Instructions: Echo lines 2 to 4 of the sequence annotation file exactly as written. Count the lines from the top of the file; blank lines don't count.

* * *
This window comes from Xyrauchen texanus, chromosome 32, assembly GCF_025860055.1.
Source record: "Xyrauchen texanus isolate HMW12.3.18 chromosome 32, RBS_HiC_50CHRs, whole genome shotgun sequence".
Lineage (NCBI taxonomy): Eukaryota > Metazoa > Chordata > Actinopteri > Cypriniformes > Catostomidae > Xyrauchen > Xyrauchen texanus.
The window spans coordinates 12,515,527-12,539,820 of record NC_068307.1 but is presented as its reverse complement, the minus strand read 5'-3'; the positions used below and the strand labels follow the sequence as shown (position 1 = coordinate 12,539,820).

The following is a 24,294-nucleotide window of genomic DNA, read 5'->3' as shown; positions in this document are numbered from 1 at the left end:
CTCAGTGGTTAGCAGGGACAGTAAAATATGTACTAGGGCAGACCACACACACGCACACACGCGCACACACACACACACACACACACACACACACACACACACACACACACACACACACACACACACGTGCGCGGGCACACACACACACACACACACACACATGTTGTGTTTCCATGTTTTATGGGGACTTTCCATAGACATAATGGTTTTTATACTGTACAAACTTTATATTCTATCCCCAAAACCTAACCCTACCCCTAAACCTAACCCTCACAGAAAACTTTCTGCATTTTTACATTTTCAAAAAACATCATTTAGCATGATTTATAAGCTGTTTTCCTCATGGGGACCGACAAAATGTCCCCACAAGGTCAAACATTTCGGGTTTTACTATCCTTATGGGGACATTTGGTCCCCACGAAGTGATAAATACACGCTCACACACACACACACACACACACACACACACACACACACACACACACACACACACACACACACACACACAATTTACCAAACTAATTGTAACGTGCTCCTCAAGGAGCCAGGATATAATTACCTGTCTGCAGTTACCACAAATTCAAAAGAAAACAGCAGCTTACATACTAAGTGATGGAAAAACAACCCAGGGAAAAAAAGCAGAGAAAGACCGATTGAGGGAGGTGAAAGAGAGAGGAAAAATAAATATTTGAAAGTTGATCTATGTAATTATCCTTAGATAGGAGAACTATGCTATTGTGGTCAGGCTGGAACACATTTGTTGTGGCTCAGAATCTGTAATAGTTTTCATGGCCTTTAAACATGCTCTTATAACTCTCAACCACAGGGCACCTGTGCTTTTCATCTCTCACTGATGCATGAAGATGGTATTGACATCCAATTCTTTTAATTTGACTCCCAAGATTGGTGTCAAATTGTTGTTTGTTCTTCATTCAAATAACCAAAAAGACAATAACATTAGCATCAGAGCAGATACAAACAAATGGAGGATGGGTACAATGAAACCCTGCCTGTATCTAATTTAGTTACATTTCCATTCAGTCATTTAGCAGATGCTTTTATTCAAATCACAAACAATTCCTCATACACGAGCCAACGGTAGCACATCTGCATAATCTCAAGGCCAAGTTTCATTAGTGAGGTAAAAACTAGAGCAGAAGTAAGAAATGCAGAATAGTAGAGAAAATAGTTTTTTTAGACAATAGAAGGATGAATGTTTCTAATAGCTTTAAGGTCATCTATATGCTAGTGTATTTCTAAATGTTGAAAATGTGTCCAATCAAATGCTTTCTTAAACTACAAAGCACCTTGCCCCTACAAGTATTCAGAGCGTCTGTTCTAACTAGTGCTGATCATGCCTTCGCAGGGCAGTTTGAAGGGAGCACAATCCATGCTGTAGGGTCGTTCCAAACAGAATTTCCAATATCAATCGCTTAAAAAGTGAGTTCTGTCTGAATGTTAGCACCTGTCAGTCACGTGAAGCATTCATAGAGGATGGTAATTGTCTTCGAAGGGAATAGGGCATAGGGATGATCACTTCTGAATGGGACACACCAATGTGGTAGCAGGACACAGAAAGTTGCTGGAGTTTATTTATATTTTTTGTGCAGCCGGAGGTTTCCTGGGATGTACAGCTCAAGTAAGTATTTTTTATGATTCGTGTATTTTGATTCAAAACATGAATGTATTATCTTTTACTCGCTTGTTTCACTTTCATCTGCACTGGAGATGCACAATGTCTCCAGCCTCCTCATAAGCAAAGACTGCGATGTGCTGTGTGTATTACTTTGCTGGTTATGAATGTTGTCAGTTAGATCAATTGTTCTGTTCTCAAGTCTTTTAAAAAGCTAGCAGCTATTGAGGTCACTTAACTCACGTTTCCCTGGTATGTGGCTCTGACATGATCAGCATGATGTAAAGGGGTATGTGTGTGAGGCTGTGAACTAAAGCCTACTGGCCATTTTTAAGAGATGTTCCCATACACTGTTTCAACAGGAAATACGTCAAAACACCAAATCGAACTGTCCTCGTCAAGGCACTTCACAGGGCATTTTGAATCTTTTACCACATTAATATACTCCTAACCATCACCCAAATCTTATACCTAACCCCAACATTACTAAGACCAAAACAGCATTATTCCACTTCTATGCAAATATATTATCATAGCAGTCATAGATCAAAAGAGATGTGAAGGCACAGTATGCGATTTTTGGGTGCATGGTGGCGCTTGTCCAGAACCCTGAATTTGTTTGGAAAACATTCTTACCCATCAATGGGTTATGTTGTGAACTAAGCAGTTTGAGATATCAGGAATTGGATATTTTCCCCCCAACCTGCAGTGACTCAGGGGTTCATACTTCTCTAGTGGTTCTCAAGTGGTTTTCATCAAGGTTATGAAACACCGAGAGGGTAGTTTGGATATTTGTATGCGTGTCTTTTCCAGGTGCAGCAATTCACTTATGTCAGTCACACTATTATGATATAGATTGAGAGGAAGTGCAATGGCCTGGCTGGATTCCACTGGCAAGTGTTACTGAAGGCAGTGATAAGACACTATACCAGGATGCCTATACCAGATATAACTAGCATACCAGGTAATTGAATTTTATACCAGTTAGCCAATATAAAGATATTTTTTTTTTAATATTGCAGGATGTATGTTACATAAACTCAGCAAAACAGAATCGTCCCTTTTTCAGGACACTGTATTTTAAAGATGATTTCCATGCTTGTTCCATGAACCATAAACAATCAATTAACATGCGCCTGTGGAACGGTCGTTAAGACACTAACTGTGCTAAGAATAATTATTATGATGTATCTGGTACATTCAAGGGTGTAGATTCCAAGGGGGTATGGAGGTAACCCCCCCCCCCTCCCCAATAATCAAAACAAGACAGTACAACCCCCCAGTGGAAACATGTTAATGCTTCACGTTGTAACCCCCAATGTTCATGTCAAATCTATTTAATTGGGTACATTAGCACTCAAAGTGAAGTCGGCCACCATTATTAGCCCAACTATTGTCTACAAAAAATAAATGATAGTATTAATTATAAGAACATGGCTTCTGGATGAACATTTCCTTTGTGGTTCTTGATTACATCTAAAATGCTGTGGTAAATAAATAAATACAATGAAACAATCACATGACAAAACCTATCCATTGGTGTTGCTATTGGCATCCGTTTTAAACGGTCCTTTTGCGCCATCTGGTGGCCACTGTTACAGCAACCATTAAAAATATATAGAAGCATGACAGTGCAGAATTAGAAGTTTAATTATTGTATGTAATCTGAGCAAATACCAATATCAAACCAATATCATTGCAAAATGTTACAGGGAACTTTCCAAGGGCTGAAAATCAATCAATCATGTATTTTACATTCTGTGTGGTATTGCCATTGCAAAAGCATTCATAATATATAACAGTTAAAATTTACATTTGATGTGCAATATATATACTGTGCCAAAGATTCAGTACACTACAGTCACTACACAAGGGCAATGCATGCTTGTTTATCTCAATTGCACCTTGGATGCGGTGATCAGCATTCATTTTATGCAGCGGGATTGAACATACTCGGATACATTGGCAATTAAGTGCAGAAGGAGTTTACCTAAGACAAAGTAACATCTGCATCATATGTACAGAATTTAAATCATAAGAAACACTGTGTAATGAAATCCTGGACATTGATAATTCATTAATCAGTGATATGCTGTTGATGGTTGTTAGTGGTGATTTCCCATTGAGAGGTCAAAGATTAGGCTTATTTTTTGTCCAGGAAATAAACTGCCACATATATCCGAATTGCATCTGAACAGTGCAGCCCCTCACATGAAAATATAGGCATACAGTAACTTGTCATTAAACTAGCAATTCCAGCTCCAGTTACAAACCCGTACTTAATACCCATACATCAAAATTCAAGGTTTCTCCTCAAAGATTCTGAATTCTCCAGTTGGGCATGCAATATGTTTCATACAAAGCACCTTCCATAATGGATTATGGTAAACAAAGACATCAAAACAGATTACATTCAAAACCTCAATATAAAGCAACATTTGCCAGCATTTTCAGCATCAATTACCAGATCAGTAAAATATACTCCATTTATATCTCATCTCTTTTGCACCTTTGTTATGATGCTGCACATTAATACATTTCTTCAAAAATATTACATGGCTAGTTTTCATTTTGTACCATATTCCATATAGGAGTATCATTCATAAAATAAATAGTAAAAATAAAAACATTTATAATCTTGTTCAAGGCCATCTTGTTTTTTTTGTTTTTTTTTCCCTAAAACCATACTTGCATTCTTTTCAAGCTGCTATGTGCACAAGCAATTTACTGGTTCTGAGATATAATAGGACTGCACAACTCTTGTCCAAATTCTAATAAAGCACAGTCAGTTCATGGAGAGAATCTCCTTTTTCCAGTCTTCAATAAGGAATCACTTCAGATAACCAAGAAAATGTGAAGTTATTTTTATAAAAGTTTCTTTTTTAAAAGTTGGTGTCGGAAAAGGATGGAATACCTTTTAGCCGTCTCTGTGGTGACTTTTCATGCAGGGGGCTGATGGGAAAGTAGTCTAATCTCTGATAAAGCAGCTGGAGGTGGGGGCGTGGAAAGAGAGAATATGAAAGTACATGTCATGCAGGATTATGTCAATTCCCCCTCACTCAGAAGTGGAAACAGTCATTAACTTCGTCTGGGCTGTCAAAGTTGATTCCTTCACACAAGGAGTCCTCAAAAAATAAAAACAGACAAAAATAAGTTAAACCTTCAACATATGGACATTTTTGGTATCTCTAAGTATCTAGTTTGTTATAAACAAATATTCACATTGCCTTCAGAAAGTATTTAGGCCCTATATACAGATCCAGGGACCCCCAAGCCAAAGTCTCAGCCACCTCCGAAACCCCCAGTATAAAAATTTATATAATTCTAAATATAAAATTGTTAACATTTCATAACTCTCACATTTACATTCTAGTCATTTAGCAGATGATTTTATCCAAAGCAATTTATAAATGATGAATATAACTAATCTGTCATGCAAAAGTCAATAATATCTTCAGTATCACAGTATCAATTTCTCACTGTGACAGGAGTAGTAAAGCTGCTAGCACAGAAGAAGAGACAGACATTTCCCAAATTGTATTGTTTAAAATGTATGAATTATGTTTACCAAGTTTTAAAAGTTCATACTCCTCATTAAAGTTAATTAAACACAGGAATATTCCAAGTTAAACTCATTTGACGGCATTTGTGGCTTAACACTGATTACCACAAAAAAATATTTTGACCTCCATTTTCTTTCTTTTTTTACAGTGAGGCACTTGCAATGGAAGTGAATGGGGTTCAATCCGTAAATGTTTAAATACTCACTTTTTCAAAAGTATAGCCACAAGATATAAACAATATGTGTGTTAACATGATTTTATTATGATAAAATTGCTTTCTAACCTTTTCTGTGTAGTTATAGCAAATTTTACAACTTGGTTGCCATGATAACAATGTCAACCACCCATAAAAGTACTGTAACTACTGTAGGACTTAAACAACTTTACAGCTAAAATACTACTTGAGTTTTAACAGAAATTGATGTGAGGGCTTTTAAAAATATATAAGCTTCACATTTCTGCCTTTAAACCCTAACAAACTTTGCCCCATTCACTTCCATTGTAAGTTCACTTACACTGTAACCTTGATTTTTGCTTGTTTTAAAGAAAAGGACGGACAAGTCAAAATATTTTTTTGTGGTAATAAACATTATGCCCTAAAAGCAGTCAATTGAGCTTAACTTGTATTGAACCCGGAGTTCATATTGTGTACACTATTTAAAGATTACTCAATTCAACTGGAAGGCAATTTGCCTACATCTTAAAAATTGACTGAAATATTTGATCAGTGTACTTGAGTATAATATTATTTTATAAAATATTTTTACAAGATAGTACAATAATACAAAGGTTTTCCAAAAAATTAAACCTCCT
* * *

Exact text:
Source record: "Xyrauchen texanus isolate HMW12.3.18 chromosome 32, RBS_HiC_50CHRs, whole genome shotgun sequence".
Lineage (NCBI taxonomy): Eukaryota > Metazoa > Chordata > Actinopteri > Cypriniformes > Catostomidae > Xyrauchen > Xyrauchen texanus.
The window spans coordinates 12,515,527-12,539,820 of record NC_068307.1 but is presented as its reverse complement, the minus strand read 5'-3'; the positions used below and the strand labels follow the sequence as shown (position 1 = coordinate 12,539,820).